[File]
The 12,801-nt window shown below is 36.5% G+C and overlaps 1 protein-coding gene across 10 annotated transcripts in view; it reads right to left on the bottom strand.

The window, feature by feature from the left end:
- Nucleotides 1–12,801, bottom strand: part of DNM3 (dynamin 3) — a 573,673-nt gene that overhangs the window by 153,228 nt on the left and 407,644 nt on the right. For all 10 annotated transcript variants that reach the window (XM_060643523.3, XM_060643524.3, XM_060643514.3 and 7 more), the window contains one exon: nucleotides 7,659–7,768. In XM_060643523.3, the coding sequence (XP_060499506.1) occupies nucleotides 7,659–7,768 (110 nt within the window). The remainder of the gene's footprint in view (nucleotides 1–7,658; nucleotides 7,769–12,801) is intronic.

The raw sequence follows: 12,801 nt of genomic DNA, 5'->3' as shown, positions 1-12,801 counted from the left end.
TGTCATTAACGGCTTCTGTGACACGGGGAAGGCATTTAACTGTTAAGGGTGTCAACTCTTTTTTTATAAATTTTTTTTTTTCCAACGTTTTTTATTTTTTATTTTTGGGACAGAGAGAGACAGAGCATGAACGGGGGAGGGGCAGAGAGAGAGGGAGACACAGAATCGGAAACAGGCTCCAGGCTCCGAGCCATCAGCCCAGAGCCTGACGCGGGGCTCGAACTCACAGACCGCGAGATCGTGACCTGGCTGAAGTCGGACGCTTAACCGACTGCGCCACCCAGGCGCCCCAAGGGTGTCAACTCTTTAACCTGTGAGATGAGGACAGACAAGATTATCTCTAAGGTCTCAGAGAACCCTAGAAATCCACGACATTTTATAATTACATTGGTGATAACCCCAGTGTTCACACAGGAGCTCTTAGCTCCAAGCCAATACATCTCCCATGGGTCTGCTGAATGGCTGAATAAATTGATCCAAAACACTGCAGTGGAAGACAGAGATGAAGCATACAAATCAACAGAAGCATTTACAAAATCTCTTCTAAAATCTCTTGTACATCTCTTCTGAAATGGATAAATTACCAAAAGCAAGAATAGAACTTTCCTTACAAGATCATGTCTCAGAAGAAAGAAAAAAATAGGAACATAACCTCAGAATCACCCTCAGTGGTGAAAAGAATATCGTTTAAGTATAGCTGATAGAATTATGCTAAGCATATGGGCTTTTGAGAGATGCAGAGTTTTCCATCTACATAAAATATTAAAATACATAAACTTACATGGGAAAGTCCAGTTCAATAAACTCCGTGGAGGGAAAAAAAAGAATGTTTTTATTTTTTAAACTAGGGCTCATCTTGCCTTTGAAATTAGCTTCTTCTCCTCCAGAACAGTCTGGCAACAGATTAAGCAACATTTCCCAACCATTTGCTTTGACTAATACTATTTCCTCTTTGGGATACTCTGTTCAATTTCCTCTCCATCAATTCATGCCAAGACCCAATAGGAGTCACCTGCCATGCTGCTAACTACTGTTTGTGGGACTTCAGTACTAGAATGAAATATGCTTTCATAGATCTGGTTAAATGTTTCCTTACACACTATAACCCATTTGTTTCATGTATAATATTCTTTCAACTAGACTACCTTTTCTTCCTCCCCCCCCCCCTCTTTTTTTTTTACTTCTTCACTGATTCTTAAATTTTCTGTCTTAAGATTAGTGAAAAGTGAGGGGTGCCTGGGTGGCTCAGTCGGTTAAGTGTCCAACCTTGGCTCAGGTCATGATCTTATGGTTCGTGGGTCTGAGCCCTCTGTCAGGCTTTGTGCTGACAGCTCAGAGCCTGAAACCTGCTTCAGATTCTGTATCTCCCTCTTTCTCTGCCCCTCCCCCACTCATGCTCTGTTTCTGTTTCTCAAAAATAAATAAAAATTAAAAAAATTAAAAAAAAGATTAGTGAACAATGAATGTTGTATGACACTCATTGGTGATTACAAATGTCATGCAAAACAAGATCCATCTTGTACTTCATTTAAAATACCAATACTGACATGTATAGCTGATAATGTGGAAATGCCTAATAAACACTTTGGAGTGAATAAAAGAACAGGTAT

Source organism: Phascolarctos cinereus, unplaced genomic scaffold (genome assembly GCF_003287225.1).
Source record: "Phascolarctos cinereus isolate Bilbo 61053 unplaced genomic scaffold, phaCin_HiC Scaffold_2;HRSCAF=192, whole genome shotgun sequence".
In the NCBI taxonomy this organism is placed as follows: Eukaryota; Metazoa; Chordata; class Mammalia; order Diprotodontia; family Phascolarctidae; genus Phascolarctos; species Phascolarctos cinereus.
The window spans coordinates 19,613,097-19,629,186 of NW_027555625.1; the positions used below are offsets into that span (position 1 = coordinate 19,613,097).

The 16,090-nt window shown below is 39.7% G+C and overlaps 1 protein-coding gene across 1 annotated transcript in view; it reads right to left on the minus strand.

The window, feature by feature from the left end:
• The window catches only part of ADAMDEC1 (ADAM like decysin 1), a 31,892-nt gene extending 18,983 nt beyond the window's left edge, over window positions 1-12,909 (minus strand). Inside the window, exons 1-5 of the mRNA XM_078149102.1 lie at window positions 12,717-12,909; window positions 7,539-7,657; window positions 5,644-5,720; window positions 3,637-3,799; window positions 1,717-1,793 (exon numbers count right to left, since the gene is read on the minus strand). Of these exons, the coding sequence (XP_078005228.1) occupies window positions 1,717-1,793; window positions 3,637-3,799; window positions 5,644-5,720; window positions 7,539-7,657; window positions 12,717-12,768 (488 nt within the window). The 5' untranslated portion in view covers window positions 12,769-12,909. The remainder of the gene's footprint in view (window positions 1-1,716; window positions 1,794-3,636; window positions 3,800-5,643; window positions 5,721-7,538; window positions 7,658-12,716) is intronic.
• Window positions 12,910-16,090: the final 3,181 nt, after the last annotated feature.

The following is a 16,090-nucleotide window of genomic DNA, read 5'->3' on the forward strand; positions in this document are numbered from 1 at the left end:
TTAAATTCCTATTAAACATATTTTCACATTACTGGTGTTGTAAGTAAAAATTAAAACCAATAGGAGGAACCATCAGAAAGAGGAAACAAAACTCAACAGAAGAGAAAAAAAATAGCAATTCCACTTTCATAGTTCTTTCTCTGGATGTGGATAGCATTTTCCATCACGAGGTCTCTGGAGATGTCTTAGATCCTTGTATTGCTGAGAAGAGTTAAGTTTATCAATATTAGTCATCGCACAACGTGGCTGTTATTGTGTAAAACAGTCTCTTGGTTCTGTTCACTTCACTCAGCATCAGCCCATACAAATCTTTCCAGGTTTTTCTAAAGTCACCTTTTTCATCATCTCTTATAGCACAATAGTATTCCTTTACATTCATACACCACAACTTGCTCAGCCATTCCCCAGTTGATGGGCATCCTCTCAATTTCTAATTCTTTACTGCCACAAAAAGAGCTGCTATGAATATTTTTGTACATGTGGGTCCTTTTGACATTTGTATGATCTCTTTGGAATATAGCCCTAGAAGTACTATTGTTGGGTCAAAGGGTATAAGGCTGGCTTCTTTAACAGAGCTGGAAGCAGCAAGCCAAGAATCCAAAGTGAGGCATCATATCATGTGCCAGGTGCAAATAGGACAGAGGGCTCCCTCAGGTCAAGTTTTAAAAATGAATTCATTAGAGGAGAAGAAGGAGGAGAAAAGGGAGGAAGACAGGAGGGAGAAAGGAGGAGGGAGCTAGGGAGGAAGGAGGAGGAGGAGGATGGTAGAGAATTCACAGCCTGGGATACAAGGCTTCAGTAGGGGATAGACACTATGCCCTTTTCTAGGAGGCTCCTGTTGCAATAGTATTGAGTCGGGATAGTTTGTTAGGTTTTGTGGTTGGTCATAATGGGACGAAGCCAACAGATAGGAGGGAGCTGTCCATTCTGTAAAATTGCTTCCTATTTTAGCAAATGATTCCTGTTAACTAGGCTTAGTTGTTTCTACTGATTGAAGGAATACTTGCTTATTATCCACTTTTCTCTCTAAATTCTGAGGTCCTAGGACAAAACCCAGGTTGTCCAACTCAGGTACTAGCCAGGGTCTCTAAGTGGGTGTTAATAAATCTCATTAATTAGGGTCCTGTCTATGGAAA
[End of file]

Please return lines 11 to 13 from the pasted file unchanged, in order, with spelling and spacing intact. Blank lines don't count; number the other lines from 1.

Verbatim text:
The window, feature by feature from the left end:
• The window catches only part of ADAMDEC1 (ADAM like decysin 1), a 31,892-nt gene extending 18,983 nt beyond the window's left edge, over window positions 1-12,909 (minus strand). Inside the window, exons 1-5 of the mRNA XM_078149102.1 lie at window positions 12,717-12,909; window positions 7,539-7,657; window positions 5,644-5,720; window positions 3,637-3,799; window positions 1,717-1,793 (exon numbers count right to left, since the gene is read on the minus strand). Of these exons, the coding sequence (XP_078005228.1) occupies window positions 1,717-1,793; window positions 3,637-3,799; window positions 5,644-5,720; window positions 7,539-7,657; window positions 12,717-12,768 (488 nt within the window). The 5' untranslated portion in view covers window positions 12,769-12,909. The remainder of the gene's footprint in view (window positions 1-1,716; window positions 1,794-3,636; window positions 3,800-5,643; window positions 5,721-7,538; window positions 7,658-12,716) is intronic.
• Window positions 12,910-16,090: the final 3,181 nt, after the last annotated feature.